Towards the end of the criminally neglected 1970s weepie Love and Pain and the Whole Damn Thing, a terminally ill Maggie Smith and her young lover escape for a romantic getaway on the then-deserted Spanish costa in the cosiest and tiniest of caravans you have ever seen (towed, apparently, by a 2CV).

I hope Hollywood never gets around to doing a remake of the film. But if they do, they wouldn’t go far wrong in using as a modern alternative the smallest model in the six-strong Caravelair range that Marquis Leisure has just introduced to its network.

The two-berth Caravelair Antarès 335 has a MiRO of just 726kg. Marquis hopes that the low weight will appeal to the first-time buyers it believes are the key market for this entry-level van, because there will be no need for them to upgrade their tow car.

They could opt almost as easily for any of the other caravans in the range – the two/four-berth 420, the three-berth 450, the four-berth 455, the four/six-berth 476, or the six/seven-berth 496. None of them has an MTPLM figure that’s higher than 1300kg.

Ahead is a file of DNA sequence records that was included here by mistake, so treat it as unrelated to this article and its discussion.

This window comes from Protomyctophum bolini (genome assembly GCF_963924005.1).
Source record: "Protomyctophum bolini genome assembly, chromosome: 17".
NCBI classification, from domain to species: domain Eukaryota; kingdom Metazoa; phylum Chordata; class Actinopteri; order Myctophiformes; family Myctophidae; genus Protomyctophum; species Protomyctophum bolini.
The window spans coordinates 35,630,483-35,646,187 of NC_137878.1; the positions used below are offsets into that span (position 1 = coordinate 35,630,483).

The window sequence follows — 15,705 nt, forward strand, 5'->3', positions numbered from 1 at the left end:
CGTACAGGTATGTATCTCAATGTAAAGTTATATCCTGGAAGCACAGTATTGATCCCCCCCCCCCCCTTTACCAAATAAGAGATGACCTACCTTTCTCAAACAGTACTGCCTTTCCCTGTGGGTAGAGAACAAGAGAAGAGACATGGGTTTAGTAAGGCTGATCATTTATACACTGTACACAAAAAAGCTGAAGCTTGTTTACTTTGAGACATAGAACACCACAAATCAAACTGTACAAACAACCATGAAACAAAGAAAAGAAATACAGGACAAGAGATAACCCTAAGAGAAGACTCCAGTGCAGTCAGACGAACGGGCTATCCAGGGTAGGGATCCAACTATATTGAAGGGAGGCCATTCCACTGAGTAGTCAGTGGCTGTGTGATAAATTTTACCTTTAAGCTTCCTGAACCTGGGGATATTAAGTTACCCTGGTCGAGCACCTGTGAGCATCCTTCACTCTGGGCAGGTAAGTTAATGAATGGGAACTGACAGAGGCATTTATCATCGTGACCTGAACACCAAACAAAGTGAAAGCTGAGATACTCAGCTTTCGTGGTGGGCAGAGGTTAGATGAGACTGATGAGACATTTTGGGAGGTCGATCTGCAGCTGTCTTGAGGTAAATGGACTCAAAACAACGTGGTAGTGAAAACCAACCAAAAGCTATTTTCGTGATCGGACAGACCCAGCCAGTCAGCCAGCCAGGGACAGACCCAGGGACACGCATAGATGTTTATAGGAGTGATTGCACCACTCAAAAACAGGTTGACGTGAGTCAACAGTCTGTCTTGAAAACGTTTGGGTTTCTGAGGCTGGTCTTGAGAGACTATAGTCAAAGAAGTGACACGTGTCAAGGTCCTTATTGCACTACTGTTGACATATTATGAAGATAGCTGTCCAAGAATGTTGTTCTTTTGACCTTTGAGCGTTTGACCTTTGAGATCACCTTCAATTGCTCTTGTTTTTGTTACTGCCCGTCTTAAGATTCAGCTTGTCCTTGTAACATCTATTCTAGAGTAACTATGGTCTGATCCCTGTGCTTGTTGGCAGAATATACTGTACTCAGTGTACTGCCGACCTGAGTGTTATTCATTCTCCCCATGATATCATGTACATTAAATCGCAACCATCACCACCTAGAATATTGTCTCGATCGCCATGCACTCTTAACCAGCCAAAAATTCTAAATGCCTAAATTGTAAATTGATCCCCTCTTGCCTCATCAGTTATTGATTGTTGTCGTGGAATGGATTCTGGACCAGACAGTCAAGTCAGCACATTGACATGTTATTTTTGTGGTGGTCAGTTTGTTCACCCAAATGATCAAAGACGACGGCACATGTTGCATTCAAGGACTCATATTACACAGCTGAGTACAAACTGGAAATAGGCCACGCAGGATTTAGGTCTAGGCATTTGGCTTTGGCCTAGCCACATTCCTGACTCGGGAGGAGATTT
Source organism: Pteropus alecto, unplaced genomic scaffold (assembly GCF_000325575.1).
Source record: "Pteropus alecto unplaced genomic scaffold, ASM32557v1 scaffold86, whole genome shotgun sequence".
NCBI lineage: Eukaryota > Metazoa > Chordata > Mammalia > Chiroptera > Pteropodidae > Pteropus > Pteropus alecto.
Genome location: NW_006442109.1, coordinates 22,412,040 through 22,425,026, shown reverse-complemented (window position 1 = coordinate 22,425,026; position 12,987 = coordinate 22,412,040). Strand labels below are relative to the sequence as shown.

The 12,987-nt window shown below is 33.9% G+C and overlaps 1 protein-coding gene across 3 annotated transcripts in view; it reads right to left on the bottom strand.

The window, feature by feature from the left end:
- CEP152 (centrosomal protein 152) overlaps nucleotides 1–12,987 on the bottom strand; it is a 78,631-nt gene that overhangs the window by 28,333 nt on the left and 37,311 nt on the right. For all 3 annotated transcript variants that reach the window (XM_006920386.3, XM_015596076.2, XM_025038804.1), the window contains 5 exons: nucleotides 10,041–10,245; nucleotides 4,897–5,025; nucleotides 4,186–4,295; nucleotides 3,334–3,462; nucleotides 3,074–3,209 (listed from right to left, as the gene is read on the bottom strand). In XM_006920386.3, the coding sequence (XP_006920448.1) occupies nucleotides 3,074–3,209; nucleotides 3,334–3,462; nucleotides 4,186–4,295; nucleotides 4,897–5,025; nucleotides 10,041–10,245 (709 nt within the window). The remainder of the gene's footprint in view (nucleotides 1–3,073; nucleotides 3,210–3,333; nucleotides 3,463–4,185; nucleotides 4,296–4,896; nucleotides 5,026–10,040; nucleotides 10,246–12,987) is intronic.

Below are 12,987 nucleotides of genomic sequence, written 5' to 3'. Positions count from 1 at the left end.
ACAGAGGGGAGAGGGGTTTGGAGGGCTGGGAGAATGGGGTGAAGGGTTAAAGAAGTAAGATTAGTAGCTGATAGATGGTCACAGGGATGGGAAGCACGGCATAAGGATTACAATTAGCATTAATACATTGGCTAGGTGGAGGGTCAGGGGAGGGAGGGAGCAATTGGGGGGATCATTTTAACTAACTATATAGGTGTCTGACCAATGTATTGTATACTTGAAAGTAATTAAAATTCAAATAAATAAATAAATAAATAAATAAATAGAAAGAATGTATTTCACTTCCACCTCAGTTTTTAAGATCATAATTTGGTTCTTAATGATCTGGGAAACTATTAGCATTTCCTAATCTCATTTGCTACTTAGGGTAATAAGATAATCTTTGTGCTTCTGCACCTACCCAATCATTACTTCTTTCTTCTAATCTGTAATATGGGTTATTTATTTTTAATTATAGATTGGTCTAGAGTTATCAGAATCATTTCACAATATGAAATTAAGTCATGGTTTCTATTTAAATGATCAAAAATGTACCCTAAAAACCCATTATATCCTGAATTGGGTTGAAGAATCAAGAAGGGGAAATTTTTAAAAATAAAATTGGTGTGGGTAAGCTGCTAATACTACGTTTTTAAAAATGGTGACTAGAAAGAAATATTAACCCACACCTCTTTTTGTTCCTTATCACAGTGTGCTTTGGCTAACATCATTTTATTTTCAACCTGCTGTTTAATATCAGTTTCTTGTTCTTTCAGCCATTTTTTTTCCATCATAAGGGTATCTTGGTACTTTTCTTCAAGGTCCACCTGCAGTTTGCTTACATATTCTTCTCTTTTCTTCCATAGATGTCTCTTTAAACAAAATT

The Caravelair Antarès 335 is currently on offer for just £11,995 (a price that includes an air awning and starter pack thrown in), making it equally easy on the wallet. The most expensive model in the range, the 496, still comes in five pounds short of £15,000.

That figure is becoming an increasingly rare occurance, as Practical Caravan found when it came to judging the budget category of our Tourer of the Year Awards, where the cut-off point is £15,000.

Still, does such a tempting proposition work out in the real world? Does the 335 make an affordable, practical proposition for a cosy weekend away for just the two of you?